4Can I adopt a smoke free rule in HUD-assisted housing?
The US Department of Housing and Urban Development (HUD) has a rule that requires all public housing to implement a smoke-free policy, or update their current policy, by July 30, 2018. The goal of the rule is to protect the health and safety of residents and staff, lower maintenance costs, and reduce the risk of deadly and costly fire. Although the HUD rule does not include electronic cigarettes and vaping, many of the public housing authorities have included these products in their no smoking policies. Learn more about the HUD rule here.
5Would a smoke free policy make an angry smoker sue me?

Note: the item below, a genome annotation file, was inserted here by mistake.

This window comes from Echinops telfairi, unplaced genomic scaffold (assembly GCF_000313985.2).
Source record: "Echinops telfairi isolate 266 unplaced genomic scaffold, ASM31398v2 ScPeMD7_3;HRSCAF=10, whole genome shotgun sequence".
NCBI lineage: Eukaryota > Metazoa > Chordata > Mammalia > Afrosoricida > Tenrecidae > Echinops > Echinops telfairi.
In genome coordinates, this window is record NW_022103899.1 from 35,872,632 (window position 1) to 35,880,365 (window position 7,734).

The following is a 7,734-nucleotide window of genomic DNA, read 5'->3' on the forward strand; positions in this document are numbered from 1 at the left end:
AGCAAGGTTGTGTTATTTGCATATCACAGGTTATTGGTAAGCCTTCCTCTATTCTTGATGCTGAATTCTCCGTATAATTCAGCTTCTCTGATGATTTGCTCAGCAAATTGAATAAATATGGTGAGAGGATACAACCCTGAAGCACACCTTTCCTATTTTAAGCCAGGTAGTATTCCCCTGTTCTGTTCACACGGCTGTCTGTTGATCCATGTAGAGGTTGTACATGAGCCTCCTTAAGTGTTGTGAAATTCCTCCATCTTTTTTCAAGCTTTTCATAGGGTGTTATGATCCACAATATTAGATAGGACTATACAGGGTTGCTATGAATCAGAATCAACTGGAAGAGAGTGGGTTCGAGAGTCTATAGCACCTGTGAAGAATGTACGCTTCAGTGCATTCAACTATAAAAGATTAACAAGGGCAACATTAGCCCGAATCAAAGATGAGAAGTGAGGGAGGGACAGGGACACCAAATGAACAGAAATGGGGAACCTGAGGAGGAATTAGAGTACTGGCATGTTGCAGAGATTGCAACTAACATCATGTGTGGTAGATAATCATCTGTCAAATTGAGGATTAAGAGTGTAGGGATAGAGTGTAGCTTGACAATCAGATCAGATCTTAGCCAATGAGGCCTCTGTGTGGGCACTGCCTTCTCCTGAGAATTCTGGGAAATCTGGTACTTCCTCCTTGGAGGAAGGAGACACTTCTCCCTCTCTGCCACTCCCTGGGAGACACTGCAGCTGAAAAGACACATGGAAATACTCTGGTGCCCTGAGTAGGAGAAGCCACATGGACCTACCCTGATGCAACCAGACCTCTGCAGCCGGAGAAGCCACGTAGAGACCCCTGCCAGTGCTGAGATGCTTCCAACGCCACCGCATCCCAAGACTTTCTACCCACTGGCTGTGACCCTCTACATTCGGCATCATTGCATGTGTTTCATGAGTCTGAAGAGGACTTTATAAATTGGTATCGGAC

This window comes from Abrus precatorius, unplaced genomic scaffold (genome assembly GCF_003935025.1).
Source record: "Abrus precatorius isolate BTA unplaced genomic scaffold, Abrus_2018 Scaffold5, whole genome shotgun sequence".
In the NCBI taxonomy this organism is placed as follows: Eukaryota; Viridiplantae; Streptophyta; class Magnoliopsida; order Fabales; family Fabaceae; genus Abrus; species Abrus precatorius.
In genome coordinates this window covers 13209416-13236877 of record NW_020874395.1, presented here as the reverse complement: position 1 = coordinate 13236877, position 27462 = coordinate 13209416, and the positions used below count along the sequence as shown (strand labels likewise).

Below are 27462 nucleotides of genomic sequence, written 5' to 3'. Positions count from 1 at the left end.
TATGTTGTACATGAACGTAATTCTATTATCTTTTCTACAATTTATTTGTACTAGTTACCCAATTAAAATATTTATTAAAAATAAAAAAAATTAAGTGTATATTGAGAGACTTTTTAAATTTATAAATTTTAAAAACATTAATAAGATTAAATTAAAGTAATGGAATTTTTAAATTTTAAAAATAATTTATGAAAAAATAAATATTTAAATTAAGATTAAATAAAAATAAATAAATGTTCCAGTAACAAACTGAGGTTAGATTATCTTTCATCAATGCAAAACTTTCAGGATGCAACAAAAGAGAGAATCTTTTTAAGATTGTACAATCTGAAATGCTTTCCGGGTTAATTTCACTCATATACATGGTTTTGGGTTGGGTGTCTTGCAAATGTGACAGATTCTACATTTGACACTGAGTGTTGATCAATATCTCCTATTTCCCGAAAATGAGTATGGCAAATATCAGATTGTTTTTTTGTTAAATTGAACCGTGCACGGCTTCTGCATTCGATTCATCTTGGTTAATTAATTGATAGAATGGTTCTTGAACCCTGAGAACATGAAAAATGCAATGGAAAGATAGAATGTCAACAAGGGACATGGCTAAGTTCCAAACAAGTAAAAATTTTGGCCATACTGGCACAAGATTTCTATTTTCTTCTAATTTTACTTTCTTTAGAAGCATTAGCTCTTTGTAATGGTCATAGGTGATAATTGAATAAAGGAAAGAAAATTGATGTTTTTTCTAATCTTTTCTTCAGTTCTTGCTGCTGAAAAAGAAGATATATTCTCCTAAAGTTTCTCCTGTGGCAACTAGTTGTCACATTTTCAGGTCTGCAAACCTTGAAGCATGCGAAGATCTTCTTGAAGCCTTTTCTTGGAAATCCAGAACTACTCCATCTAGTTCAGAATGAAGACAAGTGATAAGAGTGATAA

It's more likely that you will be sued by a frustrated nonsmoker than a smoker. Courts today usually favor nonsmokers in arguments over smoking. Many legal cases involving multiple-unit housing all over the United States have been won by nonsmoking residents. Under Utah law, secondhand smoke is considered a nuisance in apartments and condominiums. For more information on the Secondhand Smoke Amendments, contact your legal advisor.
6Is a smoking ban hard to enforce?
Once you put a policy in place, smoking will be so noticeable by other residents that you are likely to hear about it. Enforcing a policy is easier than getting in the middle of issues between smokers and nonsmokers. "No Smoking" signs let everyone know what's expected and decreases the need for management to iron things out. You can often use the same enforcement policy you use for other problems that go against the rules such as throwing loud parties, or parking in prohibited areas. If you have a "smoke free" policy in place and don't enforce it that could get you in trouble too.
7Will I lose renters, if I put a smoke free policy in place?